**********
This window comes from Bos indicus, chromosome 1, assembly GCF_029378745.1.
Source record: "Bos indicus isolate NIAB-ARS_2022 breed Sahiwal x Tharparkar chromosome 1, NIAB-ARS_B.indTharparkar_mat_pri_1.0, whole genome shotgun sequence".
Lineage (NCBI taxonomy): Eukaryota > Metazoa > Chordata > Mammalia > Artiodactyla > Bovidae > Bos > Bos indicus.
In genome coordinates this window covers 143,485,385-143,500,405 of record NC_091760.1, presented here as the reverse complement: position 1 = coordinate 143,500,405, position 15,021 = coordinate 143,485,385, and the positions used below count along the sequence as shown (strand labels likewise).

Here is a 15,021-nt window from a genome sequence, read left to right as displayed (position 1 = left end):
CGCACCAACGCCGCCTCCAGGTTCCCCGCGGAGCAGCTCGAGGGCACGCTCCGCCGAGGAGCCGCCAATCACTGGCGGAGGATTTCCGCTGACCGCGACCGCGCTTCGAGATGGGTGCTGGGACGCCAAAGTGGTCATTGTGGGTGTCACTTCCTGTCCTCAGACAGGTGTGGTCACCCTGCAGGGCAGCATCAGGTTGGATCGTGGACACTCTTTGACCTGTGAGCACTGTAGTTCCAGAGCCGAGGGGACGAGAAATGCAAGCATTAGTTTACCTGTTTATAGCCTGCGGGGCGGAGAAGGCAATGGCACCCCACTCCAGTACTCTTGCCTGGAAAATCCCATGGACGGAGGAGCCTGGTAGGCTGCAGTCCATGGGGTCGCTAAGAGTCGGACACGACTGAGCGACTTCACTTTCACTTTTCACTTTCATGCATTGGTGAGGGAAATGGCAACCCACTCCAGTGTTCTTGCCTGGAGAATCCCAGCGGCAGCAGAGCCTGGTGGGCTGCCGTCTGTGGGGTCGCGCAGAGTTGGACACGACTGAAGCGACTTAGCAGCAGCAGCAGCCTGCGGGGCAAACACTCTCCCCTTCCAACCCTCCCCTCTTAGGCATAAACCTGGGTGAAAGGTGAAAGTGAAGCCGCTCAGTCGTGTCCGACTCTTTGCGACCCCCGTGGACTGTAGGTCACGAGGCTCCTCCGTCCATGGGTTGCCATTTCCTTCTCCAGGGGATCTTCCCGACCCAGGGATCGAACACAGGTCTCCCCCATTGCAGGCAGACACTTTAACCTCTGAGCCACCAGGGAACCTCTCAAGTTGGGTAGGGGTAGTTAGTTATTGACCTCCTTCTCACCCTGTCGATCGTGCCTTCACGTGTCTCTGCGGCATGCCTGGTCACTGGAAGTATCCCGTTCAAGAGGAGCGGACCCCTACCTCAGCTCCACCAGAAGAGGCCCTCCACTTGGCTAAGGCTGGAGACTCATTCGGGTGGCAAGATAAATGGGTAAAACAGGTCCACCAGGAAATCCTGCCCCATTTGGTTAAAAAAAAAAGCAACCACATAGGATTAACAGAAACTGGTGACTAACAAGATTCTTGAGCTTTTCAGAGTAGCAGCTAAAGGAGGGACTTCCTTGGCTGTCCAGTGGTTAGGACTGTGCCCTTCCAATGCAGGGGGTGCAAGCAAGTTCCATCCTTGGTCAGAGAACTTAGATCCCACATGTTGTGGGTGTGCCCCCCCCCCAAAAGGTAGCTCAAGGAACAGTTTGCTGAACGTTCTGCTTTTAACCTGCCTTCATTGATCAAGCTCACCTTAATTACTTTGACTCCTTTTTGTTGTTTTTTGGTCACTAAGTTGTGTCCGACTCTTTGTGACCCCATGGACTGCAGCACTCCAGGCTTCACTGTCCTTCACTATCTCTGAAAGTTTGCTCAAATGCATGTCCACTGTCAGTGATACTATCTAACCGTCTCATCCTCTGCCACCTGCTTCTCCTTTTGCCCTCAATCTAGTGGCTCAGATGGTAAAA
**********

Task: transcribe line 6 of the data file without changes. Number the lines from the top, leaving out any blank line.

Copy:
CGCACCAACGCCGCCTCCAGGTTCCCCGCGGAGCAGCTCGAGGGCACGCTCCGCCGAGGAGCCGCCAATCACTGGCGGAGGATTTCCGCTGACCGCGACCGCGCTTCGAGATGGGTGCTGGGACGCCAAAGTGGTCATTGTGGGTGTCACTTCCTGTCCTCAGACAGGTGTGGTCACCCTGCAGGGCAGCATCAGGTTGGATCGTGGACACTCTTTGACCTGTGAGCACTGTAGTTCCAGAGCCGAGGGGACGAGAAATGCAAGCATTAGTTTACCTGTTTATAGCCTGCGGGGCGGAGAAGGCAATGGCACCCCACTCCAGTACTCTTGCCTGGAAAATCCCATGGACGGAGGAGCCTGGTAGGCTGCAGTCCATGGGGTCGCTAAGAGTCGGACACGACTGAGCGACTTCACTTTCACTTTTCACTTTCATGCATTGGTGAGGGAAATGGCAACCCACTCCAGTGTTCTTGCCTGGAGAATCCCAGCGGCAGCAGAGCCTGGTGGGCTGCCGTCTGTGGGGTCGCGCAGAGTTGGACACGACTGAAGCGACTTAGCAGCAGCAGCAGCCTGCGGGGCAAACACTCTCCCCTTCCAACCCTCCCCTCTTAGGCATAAACCTGGGTGAAAGGTGAAAGTGAAGCCGCTCAGTCGTGTCCGACTCTTTGCGACCCCCGTGGACTGTAGGTCACGAGGCTCCTCCGTCCATGGGTTGCCATTTCCTTCTCCAGGGGATCTTCCCGACCCAGGGATCGAACACAGGTCTCCCCCATTGCAGGCAGACACTTTAACCTCTGAGCCACCAGGGAACCTCTCAAGTTGGGTAGGGGTAGTTAGTTATTGACCTCCTTCTCACCCTGTCGATCGTGCCTTCACGTGTCTCTGCGGCATGCCTGGTCACTGGAAGTATCCCGTTCAAGAGGAGCGGACCCCTACCTCAGCTCCACCAGAAGAGGCCCTCCACTTGGCTAAGGCTGGAGACTCATTCGGGTGGCAAGATAAATGGGTAAAACAGGTCCACCAGGAAATCCTGCCCCATTTGGTTAAAAAAAAAAGCAACCACATAGGATTAACAGAAACTGGTGACTAACAAGATTCTTGAGCTTTTCAGAGTAGCAGCTAAAGGAGGGACTTCCTTGGCTGTCCAGTGGTTAGGACTGTGCCCTTCCAATGCAGGGGGTGCAAGCAAGTTCCATCCTTGGTCAGAGAACTTAGATCCCACATGTTGTGGGTGTGCCCCCCCCCCAAAAGGTAGCTCAAGGAACAGTTTGCTGAACGTTCTGCTTTTAACCTGCCTTCATTGATCAAGCTCACCTTAATTACTTTGACTCCTTTTTGTTGTTTTTTGGTCACTAAGTTGTGTCCGACTCTTTGTGACCCCATGGACTGCAGCACTCCAGGCTTCACTGTCCTTCACTATCTCTGAAAGTTTGCTCAAATGCATGTCCACTGTCAGTGATACTATCTAACCGTCTCATCCTCTGCCACCTGCTTCTCCTTTTGCCCTCAATCTAGTGGCTCAGATGGTAAAA